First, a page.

But offering fast and reliable internet is not enough. Hotels must also ensure that guests can connect to it quickly and with the least amount of friction possible, says InnSpire CEO and Co-Founder Martin Chevalley. He recommends that, when possible, hotels should work with technologists to pre-populate network access details within their app so that when guests arrive at the hotel, the phone “remembers” the network details and connects automatically.
And don’t forget to implement bandwidth management technology. During peak hours, when most guests are using the hotel’s network, bandwidth management technology ensures one room isn’t allowed to “hog the bandwidth” that belongs to another which could degrade the guest experience, says Tammy Estes, Chief Product Officer at Nomadix.
Last, but certainly not least, ensure your hotel internet is highly secure. Business travelers with work laptops are often using VPNs that need tight security protocols and possibly even a wired connection option within the room, says Kara Heermans, SVP User Experience & Product Management, SONIFI.
THE RISE OF IN-ROOM DEVICES
It used to be that when you walked into a hotel room, you were given access to a few simple devices: a telephone, a television and a thermostat. Today, these three devices are still found in the room, but in many cases have undergone significant technology upgrades. Additionally, many hotels are beginning to replace common manual technologies with IoT-enabled devices so that guests can use an app to turn on/off the lights, create mood lighting, close the drapes, adjust the thermostat, etc. And don’t forget the push for voice-based assistants in the guest room or the rise of smart mirrors.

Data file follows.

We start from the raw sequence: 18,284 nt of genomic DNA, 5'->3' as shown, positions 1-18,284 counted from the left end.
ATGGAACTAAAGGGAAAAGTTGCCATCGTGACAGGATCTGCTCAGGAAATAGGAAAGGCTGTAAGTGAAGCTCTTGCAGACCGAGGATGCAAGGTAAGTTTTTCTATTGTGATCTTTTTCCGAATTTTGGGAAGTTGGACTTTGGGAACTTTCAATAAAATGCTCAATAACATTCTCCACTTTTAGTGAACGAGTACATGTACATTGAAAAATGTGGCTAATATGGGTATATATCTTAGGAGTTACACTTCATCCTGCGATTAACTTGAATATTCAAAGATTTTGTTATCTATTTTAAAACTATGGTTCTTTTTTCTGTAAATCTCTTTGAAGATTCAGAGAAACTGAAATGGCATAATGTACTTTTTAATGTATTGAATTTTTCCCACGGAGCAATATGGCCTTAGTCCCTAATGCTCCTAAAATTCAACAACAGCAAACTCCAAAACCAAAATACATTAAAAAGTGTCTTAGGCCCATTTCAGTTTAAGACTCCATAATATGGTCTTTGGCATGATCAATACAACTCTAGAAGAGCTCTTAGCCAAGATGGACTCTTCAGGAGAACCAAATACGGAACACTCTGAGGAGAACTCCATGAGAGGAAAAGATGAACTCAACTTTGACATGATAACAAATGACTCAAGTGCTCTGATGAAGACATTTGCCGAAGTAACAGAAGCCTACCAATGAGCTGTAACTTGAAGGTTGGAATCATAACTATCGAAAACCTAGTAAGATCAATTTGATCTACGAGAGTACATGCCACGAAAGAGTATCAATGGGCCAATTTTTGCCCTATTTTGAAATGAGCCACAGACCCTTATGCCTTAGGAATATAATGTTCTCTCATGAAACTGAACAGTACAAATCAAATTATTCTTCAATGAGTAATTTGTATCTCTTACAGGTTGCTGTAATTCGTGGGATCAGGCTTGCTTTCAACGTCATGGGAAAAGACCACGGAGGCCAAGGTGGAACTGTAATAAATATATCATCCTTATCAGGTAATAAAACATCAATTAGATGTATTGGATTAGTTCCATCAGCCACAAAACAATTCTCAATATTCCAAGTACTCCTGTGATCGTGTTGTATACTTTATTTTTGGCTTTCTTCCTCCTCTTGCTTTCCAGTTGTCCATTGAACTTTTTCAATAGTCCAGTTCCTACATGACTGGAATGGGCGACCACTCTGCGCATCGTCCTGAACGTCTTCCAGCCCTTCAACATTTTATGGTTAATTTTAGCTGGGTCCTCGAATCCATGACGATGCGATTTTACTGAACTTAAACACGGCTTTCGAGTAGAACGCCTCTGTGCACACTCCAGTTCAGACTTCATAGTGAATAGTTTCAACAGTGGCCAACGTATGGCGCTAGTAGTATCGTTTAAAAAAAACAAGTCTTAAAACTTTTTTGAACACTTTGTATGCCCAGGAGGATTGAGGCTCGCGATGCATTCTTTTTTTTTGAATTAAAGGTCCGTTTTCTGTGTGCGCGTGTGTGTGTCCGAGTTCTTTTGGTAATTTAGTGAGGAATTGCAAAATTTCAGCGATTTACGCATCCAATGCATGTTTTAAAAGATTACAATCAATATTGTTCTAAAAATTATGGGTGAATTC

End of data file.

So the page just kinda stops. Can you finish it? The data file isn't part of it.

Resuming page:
Hoteliers are also implementing IoT sensors to remove friction between guests and hotel staff. For example, sensor technologies allow staff to know if a room is occupied, which allows for more efficient and less intrusive housekeeping, says Andy Abramson, CEO, Comunicano. Plus, some IoT sensors can even be implemented to detect a leaking faucet, a toilet that's constantly running, or even low water pressure in the shower.
Implementing these types of sensors can not only improve the guest experience by allowing a hotel to fix a broken amenity before putting the guest in the room, but also help hoteliers achieve their sustainability initiatives, says David Goldstone, SVP and Chief Customer Advocate, World Cinema.
"Remote monitoring is essential to guest satisfaction and comfort, as well as for management to reduce energy waste," Goldstone adds. "Connecting to a device through the network enables you to not only change the timing/program, but the device also communicates back to the user, enabling management to even record exactly how much energy each individual lightbulb is consuming."
But throwing a variety of IoT devices in a guest room and expecting guests to be thrilled with their mere presence is fairly naïve. For one thing, “guests have a very low threshold for learning new in-room systems," says Kris Singleton, Enseo president and CIO. "If not understood after only a few seconds, guests will quickly become dissatisfied. But, when done correctly, modern IoT room control systems can remove frustration and dramatically elevate the guest experience."